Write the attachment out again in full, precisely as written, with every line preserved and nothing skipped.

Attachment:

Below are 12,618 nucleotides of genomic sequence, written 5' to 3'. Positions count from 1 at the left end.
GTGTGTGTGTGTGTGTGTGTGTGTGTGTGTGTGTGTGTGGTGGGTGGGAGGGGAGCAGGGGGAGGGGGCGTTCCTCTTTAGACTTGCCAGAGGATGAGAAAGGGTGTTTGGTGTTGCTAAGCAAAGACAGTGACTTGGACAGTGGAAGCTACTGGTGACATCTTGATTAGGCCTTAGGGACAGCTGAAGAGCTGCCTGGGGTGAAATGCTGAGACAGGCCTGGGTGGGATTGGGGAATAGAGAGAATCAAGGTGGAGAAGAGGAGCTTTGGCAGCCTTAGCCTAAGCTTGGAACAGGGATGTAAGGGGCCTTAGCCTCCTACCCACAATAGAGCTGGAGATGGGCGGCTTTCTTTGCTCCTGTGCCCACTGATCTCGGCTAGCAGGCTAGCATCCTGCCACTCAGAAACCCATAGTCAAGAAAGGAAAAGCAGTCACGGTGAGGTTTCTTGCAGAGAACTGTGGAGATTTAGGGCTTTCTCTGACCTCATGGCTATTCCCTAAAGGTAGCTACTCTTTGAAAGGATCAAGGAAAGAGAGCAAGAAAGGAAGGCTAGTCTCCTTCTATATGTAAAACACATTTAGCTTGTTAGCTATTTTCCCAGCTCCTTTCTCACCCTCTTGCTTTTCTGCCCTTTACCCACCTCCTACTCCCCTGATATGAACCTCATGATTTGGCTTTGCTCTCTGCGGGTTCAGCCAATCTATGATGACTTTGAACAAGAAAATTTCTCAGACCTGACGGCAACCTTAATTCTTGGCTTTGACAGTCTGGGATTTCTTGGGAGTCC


Below are 12,618 nucleotides of genomic sequence, written 5' to 3'. Positions count from 1 at the left end.
GTGTGTGTGTGTGTGTGTGTGTGTGTGTGTGTGTGTGTGGTGGGTGGGAGGGGAGCAGGGGGAGGGGGCGTTCCTCTTTAGACTTGCCAGAGGATGAGAAAGGGTGTTTGGTGTTGCTAAGCAAAGACAGTGACTTGGACAGTGGAAGCTACTGGTGACATCTTGATTAGGCCTTAGGGACAGCTGAAGAGCTGCCTGGGGTGAAATGCTGAGACAGGCCTGGGTGGGATTGGGGAATAGAGAGAATCAAGGTGGAGAAGAGGAGCTTTGGCAGCCTTAGCCTAAGCTTGGAACAGGGATGTAAGGGGCCTTAGCCTCCTACCCACAATAGAGCTGGAGATGGGCGGCTTTCTTTGCTCCTGTGCCCACTGATCTCGGCTAGCAGGCTAGCATCCTGCCACTCAGAAACCCATAGTCAAGAAAGGAAAAGCAGTCACGGTGAGGTTTCTTGCAGAGAACTGTGGAGATTTAGGGCTTTCTCTGACCTCATGGCTATTCCCTAAAGGTAGCTACTCTTTGAAAGGATCAAGGAAAGAGAGCAAGAAAGGAAGGCTAGTCTCCTTCTATATGTAAAACACATTTAGCTTGTTAGCTATTTTCCCAGCTCCTTTCTCACCCTCTTGCTTTTCTGCCCTTTACCCACCTCCTACTCCCCTGATATGAACCTCATGATTTGGCTTTGCTCTCTGCGGGTTCAGCCAATCTATGATGACTTTGAACAAGAAAATTTCTCAGACCTGACGGCAACCTTAATTCTTGGCTTTGACAGTCTGGGATTTCTTGGGAGTCC